No effect is as misunderstood as compression. Most home audio producers realize that they need to apply compression to the instruments the record, but they have no idea why, and try things at random to see what works. While experimentation is important, it’s not everything when it comes to compression.
Here are a few tips for applying compression to electric guitars in your recordings.
1. First, understand compression. Many home studios assume that compression is necessary since, well, you hear so much about compression. Compression can be very helpful when you’re mixing, but only if you understand the functions of a compressor.
A compressor stabilizes the volume of a recorded track, in this case the guitar, and that stability leads to a more natural sound when it’s applied correctly. Most compressors have a few controls: the ratio, attack, and release are the most basic. The ratio is the amount of compression applied, where 1:1 would mean that there’s no compression on the track. The attack of a compressor doesn’t give the track more “attack,” it refers to the point at which the compressor begins functioning. If you set the attack to 1ms, the compressor would affect the track every time that the levels peaked. The release is the opposite, it’s when the compressor stops compressing the guitar track. The higher the release, the longer the amount of time before the compression stops being applied to the guitar track.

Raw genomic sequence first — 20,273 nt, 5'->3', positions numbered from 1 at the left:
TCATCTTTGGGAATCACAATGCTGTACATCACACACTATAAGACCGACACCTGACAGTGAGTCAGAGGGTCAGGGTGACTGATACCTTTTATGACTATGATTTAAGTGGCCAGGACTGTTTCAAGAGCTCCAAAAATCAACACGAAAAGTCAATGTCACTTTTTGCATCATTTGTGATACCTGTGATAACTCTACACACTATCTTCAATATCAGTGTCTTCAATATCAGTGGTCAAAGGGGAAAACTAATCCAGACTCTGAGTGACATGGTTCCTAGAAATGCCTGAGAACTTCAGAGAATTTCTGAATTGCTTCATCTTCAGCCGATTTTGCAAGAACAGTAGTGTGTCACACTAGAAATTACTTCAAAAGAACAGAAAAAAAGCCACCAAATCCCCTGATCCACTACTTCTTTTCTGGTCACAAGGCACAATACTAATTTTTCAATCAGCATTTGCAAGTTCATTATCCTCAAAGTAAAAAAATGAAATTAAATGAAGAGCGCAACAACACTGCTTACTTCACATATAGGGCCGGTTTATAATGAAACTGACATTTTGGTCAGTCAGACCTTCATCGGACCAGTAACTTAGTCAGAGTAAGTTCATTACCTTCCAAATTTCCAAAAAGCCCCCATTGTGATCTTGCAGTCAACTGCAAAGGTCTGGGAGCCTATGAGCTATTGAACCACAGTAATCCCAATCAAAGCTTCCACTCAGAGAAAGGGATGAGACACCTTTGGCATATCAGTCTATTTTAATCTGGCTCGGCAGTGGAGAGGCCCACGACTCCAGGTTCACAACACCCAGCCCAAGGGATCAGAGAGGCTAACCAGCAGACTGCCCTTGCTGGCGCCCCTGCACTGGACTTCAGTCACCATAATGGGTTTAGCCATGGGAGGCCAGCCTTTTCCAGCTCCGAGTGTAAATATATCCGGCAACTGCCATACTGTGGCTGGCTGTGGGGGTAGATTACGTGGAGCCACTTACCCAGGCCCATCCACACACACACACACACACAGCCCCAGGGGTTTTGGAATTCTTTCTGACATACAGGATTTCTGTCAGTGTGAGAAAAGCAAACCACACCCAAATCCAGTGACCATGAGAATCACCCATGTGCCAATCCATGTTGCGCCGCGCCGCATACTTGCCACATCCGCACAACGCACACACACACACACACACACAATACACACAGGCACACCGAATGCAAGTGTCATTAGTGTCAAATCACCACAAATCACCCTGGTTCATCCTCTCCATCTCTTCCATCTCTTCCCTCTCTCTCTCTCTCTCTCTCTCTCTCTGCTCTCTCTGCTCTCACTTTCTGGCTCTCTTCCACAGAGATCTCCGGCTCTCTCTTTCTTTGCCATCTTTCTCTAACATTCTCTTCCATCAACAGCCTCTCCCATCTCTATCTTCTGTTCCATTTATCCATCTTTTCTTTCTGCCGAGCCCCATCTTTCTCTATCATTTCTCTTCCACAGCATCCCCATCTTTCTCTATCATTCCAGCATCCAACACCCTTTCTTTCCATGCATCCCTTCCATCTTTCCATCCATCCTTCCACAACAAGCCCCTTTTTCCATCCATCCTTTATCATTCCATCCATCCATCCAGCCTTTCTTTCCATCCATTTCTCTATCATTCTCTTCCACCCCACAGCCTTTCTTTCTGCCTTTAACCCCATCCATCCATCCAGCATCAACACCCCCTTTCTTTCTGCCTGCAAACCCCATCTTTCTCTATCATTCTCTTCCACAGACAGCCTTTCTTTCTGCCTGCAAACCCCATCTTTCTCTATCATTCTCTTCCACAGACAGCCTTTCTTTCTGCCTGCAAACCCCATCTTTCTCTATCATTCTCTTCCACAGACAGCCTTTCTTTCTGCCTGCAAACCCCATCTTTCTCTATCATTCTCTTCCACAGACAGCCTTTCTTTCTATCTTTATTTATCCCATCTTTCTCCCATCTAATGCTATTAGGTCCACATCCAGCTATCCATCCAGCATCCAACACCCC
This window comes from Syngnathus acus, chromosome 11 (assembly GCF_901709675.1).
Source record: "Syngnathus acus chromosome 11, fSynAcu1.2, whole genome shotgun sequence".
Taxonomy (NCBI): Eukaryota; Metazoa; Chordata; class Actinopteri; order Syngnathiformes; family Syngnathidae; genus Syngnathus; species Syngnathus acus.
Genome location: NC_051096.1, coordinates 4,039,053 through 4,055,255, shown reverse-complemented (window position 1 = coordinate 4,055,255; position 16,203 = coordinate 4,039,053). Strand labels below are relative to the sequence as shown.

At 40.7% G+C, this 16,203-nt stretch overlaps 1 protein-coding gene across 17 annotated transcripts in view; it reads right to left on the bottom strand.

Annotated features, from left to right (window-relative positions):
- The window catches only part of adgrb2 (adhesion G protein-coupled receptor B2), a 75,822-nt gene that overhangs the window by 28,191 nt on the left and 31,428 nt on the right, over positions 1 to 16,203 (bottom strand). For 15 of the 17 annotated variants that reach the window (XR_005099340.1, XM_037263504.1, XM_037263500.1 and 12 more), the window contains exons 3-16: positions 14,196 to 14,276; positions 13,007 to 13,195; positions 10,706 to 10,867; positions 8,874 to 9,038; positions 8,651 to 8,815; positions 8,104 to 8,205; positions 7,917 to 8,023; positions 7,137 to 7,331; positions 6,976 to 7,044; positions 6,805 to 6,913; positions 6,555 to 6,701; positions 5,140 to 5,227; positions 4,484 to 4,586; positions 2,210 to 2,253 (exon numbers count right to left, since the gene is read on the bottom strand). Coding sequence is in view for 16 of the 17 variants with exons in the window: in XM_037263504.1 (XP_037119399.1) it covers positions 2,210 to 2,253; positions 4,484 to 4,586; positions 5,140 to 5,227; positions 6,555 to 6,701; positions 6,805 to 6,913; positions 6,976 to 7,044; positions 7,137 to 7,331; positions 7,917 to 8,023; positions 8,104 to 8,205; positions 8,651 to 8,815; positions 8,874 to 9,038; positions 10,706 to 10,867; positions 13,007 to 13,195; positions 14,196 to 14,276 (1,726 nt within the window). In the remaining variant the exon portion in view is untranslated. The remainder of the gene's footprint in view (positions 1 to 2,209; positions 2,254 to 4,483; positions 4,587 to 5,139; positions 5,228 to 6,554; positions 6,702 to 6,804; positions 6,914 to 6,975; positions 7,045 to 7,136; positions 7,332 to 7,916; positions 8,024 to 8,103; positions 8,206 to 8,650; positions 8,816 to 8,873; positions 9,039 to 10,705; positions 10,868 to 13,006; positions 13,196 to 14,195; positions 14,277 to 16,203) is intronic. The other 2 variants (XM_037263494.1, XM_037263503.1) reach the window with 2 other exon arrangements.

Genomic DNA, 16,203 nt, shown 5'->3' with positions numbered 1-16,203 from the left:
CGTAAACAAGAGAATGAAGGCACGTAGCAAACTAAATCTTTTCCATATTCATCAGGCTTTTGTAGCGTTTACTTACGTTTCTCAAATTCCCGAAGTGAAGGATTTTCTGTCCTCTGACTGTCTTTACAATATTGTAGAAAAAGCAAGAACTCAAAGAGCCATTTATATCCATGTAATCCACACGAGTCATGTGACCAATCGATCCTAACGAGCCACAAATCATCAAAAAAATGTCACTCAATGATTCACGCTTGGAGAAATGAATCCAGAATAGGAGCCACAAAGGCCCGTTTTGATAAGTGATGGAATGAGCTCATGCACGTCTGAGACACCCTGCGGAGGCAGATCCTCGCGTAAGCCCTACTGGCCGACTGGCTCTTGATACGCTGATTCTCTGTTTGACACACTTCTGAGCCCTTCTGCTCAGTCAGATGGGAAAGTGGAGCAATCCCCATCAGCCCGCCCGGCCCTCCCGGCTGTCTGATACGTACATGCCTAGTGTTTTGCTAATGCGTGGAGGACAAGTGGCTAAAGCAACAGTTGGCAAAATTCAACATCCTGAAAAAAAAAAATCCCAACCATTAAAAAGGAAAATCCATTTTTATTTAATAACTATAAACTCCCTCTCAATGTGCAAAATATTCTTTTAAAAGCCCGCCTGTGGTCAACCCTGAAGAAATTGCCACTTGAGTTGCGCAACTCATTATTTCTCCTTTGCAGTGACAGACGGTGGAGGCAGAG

2. Now, experiment. You know the basics of compression, but now it’s time to develop an ear for how different compression settings affect the guitar track. Start with the ratio–put in about a 3:1 compression and go up and down to hear how the guitar tone changes. Set the attack time at about 100ms, and go up and down, again, to get a sense of how the compression affects the track. Threshold is also important, though its effects are often more subtle than attack time and compression ratio.
3. The right settings will be different in different songs. Metal music usually benefits from a good deal of compression, though the guitarist will often have a compression pedal or setting on his amp that can make your job a bit easier. Acoustic guitars shouldn’t be compressed very heavily in most circumstances. Country music benefits from about a 3:1 compression, with a fairly low attack time, which can give the guitar a very bright tone. Apply compression before dealing with EQ, and if possible mix the drums and bass before experimenting with compression on the guitar, as this will give you a better sense of how the guitar track is going to lay with the rest of the instruments. Above all, if it sounds good, it is good–even if you break some rules, ultimately you’re trying to get a good guitar tone, so trust your ear.
Do you have any other tips for adding compression to electric guitars? Share them in our comments section below.